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A collection of photography and exploration focusing on Upstate South Carolina and beyond.
Hard to believe that 2014 will mark ten years of RandomConnections. As such, throughout the year I may be dredging up some old posts (basically because I’m lazy and it saves having to come up with new ideas.)
One of my personal favorites was from July 2004, when I wrote a post entitled “Yesterday’s Tomorrows.” In that post I put together a list of things that would have already happened, if various SciFi novels and movies were actually correct. I figured that with everyone making predictions for the new year, it might be a good idea to revisit and update this ten year old list.
Here’s the original list:
July 4, 2004 – If we were to believe science fiction predictions, by today’s date the following would have already come to pass…
- The Jupiter 2 would be lost in space with a family named Robinson, a madman named Smith, and a robot named, well, Robot.
- From the television series Lost in Space, broadcast from 1965-1968. According to the first episode, the Jupiter 2 lifted off October 16, 1997, bound for Alpha Centauri.
- The Eugenics Wars would have already taken place, and Khan Noonien Sing and his band of super humans would already be consigned to imprisonment aboard a DY-100 Sleeper Ship.
- From the television series, Star Trek, episode “Space Seed”, first broadcast February 16, 1967. According to Spock’s research, Kahn rose to power in 1992, and in 1993 a group of eugenically bred “super” humans simultaneously seize power in some forty of the earth’s nations. By 1996, the Eugenics Wars were over, and Kahn and his followers banished.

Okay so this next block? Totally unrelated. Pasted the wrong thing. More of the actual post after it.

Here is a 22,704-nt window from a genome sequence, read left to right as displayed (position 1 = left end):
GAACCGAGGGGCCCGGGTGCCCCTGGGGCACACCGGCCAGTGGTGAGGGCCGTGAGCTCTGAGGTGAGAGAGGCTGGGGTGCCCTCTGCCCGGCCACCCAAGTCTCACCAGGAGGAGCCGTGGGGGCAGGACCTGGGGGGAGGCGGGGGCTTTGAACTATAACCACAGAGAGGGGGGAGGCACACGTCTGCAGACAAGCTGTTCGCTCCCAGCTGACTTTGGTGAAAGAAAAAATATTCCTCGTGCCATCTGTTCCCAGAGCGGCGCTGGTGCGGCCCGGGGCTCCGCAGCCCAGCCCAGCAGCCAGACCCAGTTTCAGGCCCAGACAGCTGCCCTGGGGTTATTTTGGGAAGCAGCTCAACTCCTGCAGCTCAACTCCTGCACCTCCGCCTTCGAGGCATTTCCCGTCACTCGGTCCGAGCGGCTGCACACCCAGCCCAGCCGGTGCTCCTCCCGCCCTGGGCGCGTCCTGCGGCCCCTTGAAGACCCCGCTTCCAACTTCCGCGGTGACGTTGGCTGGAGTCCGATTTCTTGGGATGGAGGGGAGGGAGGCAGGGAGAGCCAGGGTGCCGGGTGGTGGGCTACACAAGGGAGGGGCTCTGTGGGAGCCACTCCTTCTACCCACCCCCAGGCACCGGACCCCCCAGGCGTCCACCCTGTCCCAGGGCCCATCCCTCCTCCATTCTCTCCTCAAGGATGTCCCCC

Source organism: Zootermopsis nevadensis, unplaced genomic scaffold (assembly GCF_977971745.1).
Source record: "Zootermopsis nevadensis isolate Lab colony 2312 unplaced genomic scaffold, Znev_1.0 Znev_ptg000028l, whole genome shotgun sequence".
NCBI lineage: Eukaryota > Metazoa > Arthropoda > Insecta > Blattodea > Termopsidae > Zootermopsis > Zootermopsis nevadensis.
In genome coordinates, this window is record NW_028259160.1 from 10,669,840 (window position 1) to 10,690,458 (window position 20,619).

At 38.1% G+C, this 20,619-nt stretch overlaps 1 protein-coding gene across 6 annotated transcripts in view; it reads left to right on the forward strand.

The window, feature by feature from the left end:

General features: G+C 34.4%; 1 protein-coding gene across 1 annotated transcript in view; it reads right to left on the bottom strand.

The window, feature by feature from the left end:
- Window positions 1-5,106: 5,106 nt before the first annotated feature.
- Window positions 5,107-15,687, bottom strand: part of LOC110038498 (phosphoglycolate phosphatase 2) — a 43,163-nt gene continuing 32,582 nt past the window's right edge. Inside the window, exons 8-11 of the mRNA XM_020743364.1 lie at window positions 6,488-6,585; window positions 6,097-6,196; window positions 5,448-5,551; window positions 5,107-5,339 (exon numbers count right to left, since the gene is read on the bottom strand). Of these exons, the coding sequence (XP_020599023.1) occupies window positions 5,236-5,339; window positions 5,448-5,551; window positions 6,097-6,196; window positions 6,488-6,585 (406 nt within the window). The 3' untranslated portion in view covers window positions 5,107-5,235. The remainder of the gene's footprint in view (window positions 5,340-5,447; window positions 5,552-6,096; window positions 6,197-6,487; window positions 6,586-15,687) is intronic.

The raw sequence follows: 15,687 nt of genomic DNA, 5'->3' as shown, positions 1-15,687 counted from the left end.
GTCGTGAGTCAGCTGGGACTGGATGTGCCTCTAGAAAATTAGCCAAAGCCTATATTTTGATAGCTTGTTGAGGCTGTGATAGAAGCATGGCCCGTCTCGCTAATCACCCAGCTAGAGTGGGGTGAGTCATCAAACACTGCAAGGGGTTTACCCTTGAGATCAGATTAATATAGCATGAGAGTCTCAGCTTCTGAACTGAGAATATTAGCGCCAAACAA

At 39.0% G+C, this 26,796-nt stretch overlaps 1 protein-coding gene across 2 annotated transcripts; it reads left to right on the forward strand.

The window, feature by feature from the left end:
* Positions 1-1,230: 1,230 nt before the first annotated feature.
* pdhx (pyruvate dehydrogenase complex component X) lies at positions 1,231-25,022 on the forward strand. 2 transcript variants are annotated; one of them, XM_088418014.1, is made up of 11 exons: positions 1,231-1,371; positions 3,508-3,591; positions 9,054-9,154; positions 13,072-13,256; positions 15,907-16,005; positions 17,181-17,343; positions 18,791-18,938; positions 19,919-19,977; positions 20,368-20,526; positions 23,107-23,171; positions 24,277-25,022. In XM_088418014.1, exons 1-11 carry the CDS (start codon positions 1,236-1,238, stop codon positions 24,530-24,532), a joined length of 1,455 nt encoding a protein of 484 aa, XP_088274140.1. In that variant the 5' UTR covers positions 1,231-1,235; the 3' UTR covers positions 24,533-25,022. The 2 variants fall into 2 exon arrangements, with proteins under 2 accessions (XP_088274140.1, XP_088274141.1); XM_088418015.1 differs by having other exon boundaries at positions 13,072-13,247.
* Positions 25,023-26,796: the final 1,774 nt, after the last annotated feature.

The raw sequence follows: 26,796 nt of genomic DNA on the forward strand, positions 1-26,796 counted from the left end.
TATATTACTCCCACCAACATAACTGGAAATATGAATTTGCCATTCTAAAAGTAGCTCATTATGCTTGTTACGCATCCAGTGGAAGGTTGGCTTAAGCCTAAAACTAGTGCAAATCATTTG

- The space probe Nomad, created by Jackson Roykirk, has been on its journey for two years.
- From Star Trek episode “The Changeling”, Nomad was launched in 2002. Airdate September 27, 1967.
- The Discovery has made its ill-fated journey to Jupiter with a sentient computer named HAL.
- From the motion picture 2001: A Space Odyssey, released in 1968. The movie contained numerous technological references which did not come to past in the time predicted, including routine commercial space traffic and a permanent manned lunar base.
- Extra terrestrials are discovered through a series of encounters. After establishing communication through Kodaly hand signals and corresponding tones, contact is made at Devil’s Tower, Wyoming.
- From the motion picture Close Encounters of the Third Kind, released in 1977. Dates are conjectural, based on automobile models and clothing styles.
- A 50-foot wall has been erected around Manhattan, and the island has been declared a federal prison. The President of the United States has crash-landed in Manhattan, and has been held hostage.
- From the motion picture Escape from New York, released in 1981. According to the opening monologue, in 1988 Manhattan is declared a maximum security prison, and in 1997, the setting for the movie, the president’s plane crashes. Eerily enough, the plane crash sequence shows Air Force One headed for the twin towers before diverting at the last minute.
- The moon has been blasted out of its orbit by a nuclear catastrophe, and the inhabitants of the permanent colony on the moon are now hurtling through space.
- From the television series Space 1999, broadcast from 1975 to 1978. According to the first episode, nuclear waste on the moon’s surface detonated on September 16, 1999, sending the 311 moon base inhabitants hurtling through space, apparently at light speeds.